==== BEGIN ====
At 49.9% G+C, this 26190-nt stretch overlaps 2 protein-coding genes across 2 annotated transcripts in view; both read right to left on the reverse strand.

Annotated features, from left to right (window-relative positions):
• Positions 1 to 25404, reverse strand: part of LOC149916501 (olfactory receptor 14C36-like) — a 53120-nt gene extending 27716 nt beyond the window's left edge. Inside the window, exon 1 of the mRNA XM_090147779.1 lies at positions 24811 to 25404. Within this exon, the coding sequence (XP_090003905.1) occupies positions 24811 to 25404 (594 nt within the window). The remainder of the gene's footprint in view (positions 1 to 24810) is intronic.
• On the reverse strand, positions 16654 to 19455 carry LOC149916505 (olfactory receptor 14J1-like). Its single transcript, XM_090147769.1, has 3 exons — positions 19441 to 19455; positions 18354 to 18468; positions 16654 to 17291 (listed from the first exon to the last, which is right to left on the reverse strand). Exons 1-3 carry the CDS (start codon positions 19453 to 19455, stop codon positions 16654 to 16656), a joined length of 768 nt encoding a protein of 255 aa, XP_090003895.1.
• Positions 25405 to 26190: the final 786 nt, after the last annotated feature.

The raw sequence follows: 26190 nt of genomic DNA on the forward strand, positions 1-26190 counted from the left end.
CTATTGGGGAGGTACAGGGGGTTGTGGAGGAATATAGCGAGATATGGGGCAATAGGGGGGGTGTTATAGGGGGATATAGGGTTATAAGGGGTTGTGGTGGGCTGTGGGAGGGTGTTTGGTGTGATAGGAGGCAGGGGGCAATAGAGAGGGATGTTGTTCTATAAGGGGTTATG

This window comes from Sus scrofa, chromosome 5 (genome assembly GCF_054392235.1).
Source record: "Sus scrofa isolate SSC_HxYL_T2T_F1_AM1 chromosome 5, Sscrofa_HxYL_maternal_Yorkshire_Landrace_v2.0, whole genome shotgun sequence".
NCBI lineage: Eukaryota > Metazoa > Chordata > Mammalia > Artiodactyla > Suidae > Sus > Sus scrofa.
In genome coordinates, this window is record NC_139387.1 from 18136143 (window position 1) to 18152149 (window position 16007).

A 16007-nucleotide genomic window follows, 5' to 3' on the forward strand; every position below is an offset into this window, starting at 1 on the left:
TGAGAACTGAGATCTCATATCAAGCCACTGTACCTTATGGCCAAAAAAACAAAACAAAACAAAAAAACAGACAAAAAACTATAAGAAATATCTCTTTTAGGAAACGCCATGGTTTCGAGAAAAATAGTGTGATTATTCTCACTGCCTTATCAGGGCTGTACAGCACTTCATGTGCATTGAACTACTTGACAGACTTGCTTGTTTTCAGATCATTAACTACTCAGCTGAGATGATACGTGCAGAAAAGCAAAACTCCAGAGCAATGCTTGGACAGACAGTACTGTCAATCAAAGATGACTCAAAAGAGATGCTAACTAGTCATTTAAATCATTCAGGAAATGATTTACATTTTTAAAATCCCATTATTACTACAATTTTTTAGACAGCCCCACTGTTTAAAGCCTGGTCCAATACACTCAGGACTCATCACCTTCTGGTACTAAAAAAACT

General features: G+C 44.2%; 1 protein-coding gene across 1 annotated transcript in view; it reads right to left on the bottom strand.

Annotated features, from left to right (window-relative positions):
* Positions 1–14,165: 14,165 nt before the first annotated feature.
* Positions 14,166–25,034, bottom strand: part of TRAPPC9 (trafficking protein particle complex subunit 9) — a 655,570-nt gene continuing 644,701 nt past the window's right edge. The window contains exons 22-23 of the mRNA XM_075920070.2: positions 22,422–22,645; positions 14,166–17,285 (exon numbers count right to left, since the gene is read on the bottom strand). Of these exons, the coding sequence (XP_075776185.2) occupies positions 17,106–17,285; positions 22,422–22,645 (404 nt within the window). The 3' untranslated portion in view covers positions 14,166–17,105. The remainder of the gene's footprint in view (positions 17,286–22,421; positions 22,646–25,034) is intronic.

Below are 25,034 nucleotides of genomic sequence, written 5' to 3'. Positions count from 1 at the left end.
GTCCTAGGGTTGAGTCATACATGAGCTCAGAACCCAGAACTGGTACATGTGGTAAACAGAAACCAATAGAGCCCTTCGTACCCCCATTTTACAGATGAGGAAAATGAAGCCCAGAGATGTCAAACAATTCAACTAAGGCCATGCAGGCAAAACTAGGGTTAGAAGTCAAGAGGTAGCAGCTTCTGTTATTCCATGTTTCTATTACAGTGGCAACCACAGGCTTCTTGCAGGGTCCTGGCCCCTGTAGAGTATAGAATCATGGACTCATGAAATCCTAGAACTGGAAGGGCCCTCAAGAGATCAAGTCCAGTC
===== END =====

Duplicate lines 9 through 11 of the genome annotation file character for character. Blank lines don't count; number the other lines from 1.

Source record: "Sus scrofa isolate SSC_HxYL_T2T_F1_AM1 chromosome 5, Sscrofa_HxYL_maternal_Yorkshire_Landrace_v2.0, whole genome shotgun sequence".
NCBI lineage: Eukaryota > Metazoa > Chordata > Mammalia > Artiodactyla > Suidae > Sus > Sus scrofa.
In genome coordinates, this window is record NC_139387.1 from 18136143 (window position 1) to 18152149 (window position 16007).